60 years ago, a group of multi-racial activists, including John Lewis, traveled down South together to challenge segregation in public transportation. They were beaten. Firebombed. Arrested. They did not give up. You can find their stories at the Freedom Riders National Monument.
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B&M's revenues are likely to overtake those of John Lewis this year
As I reflect on the past four years, I can't help but think of Congressman John Lewis' powerful words, "Do not get lost in a sea of despair. Be hopeful, be optimistic. Our struggle is not the struggle of a day, a week, a month, or a year, it is the struggle of a lifetime.”
Not many of us get to live to see our own legacy play out in such a meaningful, remarkable way. John Lewis did:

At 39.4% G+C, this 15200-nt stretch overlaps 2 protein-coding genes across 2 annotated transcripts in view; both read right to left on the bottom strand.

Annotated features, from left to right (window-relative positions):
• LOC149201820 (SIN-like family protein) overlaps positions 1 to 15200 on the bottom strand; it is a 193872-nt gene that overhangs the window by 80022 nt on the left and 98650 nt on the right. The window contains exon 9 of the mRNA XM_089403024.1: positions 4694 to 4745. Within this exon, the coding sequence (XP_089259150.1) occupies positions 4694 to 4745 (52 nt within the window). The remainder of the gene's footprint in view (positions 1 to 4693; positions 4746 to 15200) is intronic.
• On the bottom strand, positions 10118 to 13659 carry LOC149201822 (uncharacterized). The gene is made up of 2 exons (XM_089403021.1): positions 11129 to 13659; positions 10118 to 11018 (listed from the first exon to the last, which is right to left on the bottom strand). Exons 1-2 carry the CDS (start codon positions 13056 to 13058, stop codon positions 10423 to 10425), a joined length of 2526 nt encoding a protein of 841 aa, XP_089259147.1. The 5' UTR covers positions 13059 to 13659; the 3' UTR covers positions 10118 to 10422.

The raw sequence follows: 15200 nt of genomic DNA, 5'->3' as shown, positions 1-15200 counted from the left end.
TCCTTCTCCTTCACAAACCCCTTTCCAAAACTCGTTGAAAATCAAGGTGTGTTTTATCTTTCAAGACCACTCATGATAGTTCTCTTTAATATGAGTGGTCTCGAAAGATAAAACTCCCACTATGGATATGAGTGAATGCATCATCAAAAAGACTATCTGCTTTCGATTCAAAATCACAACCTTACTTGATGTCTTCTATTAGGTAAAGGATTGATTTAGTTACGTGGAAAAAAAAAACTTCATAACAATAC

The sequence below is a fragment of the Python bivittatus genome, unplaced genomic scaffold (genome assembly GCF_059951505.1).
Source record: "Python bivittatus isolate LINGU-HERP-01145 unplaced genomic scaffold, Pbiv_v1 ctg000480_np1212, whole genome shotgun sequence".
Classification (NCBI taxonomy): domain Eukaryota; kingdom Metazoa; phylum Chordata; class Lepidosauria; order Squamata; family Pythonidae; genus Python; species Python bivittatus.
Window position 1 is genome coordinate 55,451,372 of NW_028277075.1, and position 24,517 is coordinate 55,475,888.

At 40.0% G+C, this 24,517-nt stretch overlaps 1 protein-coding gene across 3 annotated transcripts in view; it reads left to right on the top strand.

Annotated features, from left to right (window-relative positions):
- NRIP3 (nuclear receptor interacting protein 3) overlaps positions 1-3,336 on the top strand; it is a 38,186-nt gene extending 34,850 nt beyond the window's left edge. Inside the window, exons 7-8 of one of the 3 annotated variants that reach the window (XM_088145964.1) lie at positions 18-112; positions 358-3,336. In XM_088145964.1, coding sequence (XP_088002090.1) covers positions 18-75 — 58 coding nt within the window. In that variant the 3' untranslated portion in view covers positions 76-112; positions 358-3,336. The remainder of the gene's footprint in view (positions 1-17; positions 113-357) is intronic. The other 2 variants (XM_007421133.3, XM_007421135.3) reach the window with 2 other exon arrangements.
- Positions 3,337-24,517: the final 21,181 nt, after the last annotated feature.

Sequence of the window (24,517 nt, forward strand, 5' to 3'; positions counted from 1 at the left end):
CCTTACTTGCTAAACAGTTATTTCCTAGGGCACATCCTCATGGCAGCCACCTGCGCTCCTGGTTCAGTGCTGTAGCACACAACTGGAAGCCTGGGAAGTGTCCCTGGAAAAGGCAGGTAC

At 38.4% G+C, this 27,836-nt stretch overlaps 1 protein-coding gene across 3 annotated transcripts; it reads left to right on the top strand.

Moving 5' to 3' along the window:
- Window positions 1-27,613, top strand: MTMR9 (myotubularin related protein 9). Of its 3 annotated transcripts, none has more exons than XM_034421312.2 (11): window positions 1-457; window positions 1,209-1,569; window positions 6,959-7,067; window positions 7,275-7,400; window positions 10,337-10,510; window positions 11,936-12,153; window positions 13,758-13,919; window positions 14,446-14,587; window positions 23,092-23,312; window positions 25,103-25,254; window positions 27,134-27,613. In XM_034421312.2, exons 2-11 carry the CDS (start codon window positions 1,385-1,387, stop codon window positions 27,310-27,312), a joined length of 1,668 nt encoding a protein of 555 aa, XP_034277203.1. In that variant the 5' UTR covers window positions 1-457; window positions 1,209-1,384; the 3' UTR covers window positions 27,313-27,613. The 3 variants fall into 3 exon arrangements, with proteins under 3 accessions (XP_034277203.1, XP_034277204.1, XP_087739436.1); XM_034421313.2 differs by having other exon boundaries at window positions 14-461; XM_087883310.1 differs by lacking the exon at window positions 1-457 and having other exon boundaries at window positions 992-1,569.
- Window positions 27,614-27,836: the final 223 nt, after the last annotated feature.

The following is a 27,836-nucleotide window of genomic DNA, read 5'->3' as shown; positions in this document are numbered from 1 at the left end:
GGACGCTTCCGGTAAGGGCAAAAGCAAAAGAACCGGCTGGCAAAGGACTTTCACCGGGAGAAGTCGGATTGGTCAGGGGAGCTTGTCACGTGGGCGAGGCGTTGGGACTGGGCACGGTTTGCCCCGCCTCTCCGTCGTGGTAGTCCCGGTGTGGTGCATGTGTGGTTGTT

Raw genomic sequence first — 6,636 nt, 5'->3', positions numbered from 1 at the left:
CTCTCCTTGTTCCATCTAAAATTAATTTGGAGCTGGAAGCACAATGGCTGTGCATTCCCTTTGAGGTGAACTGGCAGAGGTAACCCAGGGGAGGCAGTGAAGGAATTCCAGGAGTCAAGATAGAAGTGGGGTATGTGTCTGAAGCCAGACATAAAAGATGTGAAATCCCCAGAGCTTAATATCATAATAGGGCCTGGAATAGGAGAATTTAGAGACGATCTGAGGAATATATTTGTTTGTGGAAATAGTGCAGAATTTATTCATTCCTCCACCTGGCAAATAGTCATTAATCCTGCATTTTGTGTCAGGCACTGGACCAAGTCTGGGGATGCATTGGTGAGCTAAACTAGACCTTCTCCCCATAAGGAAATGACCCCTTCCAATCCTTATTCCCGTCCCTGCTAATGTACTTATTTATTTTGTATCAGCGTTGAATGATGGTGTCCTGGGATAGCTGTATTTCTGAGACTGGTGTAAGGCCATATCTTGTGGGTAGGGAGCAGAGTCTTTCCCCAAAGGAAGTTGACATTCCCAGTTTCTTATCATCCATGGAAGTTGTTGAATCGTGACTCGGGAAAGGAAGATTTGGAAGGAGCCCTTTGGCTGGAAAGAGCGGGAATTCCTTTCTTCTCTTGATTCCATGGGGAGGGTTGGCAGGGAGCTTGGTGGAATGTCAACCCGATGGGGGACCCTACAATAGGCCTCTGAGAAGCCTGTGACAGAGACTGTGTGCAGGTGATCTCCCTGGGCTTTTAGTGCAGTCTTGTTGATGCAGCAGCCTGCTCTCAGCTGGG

Republicans have already introduced 253 bills in 43 states to suppress the right to vote. We must pass the John Lewis Voting Rights Act. The stakes could not be higher.
John Lewis asked The NYT to publish this on the day of his funeral. It is necessary reading. He writes, “When you see something that is not right, you must say something ... Democracy is not a state. It is an act, and each generation must do its part.”
Saddened to hear the news of civil rights hero John Lewis passing. Melania and I send our prayers to he and his family.